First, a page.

I learned two valuable lessons from Sadie Diane tonight.

First. Never put an enraged toddler to the breast. She will bite. You will bleed.

Second. Don’t confuse informed force with providing options. It may lead to rage.

To explain the second lesson (I assume the first is pretty self-explanatory), allow me to tell you the story. See, for months now, bedtime at chez Edwards has been a pretty easygoing, nonviolent affair. We’re pacifists, after all. Enter the toy cell phone. (Sadie has very few noisy toys, but she’s been increasingly desperate to play with our phones. She’s not the most careful with things, so I thought the time had come to go ahead and get her a little flip phone, and I did just yesterday. To say that she loves it would be an understatement.) Now, normally I’ve got a keen eye for ridding her room pre-bedtime of any toys that might cause her trouble winding down. Guess I missed one.

Oftentimes, like when she’s playing in the driver’s seat, but it’s time for her to get in her car seat, I’ll give her two options. She can climb into her car seat on her own, or I can help her into it. Much of the time, she chooses to do things herself. And she seldom makes a big deal if I “help” her.

As it turned out, this little tidbit of parenting wisdom does not apply when trying to get Sadie to hand over a still-new, awesome, noisy toy at bedtime. Not surprisingly, she elected not to give up the phone. So, I took it. By brute force. Because I’m the mama. Because I could.

Screams, tears, fit of rage.

Enter: Trevor. Unable to calm her down.

Exit: Trevor.

Enter failed attempt at breastfeeding as a calming technique, only to result in a bleeding boob: Here.

Enter swearwords yelled at top of lungs: Here.

Re-enter: Trevor, armed with his own phone. Rejected. Sent back for play phone.

Now, you might be thinking, Oh, jeez, you caved in, and her tantruming won. Not so, I believe.

While all of this was going down, my mind was racing through what had happened and what my remaining options were. What I realized was, I hadn’t genuinely presented Sadie with a choice to make. That tool (trick?) only works if she’s actually open to one of the choices.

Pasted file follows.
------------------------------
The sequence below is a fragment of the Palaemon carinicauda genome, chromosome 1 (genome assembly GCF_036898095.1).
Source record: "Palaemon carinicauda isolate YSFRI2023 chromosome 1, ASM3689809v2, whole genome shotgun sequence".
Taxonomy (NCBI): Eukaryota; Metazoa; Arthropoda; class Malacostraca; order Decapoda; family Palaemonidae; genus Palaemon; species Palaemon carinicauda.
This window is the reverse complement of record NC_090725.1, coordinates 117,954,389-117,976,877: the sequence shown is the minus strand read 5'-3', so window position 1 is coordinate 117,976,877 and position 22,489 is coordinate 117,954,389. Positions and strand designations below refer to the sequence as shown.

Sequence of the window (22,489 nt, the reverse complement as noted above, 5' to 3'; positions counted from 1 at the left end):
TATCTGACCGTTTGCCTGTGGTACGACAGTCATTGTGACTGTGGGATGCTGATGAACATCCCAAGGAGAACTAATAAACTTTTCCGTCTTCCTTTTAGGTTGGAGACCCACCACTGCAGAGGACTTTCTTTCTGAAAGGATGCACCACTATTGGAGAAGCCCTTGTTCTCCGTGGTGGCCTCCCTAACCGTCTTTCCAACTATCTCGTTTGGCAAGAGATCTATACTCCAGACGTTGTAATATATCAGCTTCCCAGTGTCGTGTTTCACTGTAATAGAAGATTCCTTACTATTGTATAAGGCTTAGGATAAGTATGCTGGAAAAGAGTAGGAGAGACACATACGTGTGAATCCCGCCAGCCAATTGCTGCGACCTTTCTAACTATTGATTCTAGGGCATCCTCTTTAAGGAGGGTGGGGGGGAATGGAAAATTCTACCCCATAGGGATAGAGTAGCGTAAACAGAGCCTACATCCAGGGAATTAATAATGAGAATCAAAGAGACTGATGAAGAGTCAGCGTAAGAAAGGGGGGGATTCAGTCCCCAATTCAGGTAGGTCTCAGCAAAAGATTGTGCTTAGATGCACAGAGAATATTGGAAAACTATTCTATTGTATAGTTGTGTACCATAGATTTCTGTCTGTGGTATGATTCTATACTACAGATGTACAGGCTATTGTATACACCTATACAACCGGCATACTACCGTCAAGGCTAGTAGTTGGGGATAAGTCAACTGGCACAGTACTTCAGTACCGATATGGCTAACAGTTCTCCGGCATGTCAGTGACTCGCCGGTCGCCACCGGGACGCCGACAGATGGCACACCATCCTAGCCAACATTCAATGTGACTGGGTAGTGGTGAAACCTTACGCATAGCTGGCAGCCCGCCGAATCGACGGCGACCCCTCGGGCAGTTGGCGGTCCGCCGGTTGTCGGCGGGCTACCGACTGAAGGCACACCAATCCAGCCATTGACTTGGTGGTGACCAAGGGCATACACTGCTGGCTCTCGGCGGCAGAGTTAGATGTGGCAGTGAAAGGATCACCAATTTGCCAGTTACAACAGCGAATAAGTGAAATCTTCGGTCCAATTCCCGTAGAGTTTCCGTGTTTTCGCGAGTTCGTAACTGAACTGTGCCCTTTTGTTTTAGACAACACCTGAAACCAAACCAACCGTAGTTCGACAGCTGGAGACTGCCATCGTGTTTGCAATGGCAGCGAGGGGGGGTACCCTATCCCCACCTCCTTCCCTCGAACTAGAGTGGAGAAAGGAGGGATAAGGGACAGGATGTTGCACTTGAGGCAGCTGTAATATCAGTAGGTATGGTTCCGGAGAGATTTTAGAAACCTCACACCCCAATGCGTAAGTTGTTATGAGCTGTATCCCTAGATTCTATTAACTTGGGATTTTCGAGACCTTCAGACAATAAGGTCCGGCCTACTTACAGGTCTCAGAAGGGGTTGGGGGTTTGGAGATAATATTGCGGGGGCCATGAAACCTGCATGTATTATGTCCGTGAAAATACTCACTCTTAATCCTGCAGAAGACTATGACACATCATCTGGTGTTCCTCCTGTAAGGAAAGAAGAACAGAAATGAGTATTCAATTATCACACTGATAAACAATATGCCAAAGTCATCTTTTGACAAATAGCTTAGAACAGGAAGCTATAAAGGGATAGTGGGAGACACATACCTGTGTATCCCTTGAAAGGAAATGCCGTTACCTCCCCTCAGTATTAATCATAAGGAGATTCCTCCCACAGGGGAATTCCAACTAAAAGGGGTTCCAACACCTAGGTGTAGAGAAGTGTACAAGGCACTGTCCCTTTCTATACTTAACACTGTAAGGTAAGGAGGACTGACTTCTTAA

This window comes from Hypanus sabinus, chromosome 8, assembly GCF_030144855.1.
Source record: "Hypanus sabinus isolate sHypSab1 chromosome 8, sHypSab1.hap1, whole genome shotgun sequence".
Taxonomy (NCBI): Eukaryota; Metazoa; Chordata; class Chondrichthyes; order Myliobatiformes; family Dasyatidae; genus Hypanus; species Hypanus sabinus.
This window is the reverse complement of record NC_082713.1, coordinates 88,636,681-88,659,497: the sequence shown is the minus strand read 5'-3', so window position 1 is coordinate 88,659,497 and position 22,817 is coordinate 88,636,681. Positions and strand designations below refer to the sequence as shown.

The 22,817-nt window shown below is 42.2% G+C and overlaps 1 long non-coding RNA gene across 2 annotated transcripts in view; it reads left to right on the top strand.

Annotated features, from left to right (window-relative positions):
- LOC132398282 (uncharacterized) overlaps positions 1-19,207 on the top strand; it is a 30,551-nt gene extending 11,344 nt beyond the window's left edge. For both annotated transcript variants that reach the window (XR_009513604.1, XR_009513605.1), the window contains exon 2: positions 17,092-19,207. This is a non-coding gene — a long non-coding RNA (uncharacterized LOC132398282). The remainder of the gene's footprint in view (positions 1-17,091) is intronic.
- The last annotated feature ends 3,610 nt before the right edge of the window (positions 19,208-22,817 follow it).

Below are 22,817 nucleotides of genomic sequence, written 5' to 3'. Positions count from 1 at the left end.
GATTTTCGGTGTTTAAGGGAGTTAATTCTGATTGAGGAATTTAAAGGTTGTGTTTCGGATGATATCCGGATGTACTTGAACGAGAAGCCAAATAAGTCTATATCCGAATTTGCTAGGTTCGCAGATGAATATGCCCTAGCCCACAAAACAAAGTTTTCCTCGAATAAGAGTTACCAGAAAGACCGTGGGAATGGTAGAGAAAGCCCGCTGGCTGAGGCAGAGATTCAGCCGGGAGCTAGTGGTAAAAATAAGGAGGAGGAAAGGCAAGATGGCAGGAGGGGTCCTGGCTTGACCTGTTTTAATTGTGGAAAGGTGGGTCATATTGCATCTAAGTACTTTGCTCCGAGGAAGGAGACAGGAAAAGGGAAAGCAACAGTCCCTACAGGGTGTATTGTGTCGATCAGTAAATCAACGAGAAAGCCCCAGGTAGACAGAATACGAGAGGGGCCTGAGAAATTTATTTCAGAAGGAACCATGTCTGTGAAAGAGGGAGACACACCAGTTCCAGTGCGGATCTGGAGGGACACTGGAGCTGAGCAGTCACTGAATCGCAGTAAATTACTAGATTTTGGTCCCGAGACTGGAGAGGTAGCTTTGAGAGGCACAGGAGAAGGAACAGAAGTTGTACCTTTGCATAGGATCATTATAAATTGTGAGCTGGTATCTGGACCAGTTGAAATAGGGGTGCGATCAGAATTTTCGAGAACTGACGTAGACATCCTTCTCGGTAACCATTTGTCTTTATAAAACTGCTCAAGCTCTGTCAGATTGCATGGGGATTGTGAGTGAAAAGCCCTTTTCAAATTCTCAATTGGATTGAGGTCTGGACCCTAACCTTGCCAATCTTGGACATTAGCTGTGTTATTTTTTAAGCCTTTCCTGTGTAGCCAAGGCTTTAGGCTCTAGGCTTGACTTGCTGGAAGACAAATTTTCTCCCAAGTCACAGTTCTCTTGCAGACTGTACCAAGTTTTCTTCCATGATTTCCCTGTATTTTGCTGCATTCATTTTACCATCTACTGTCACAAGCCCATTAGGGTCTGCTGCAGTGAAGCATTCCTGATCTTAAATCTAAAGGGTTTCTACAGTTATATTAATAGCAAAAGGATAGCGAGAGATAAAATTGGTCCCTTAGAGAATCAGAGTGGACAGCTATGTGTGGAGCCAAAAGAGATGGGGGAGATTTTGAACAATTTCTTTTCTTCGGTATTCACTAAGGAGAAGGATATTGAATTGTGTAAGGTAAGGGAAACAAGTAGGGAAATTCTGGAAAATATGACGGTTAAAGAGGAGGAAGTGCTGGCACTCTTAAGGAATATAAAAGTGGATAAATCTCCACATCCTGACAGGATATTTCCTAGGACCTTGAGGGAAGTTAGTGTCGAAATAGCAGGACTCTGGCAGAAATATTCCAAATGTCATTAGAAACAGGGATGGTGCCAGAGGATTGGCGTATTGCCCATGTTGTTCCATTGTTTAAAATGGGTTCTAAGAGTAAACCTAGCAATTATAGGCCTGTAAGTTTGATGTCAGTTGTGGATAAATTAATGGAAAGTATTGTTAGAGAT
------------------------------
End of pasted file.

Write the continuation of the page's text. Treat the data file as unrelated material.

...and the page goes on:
So we started over. I pulled Sadie into my lap and let her play with the phone until she’d calmed down. Then, I told her it was time to put the phone nite-nite, and that she could not nurse until she had put it away. For the next 10 minutes or so, we went back and forth about the phone. Sadie would take it to her table, but kept coming back with it. We told the phone goodnight; we gave it goodnight kisses. I started working on getting Sadie interested in one of her baby dolls. I patted it’s back; I sushed it. Finally, Sadie had set the phone on the table, and I saw my opening. I made a crying sound and told Sadie that her baby was ready to sleep. She came right over, without the phone. She nursed, I put her to sleep, and I haven’t heard a peep from her since (knock on wood).

I think the important thing is this: I knew Sadie wasn’t taking that phone to bed. I had two options–I could either continue on with the “I’m the boss” tactic, and she could worn both of us out in the tantrum. Or, I could put a little of the power back in Sadie’s hands. She left the phone behind, but she did it on her terms.

I think we both won, and I feel a touch wiser from the experience. Of course, you can bet your sweet ass I’ll make sure that phone is way out of sight before tomorrow night. And every other.

4 thoughts on “Schooled.

    1. Brooke Post author

      Oh, you’re too sweet. I just can’t believe Sadie’s strong attachment to her belongings. I don’t feel like we display behavior like this, but maybe we do without realizing it. Or maybe this is just a development thing…

  1. Amira


    Tantrums can really throw you for a loop; fantastic job for handling the situation in such a fair and wise manner. This is a really good example.


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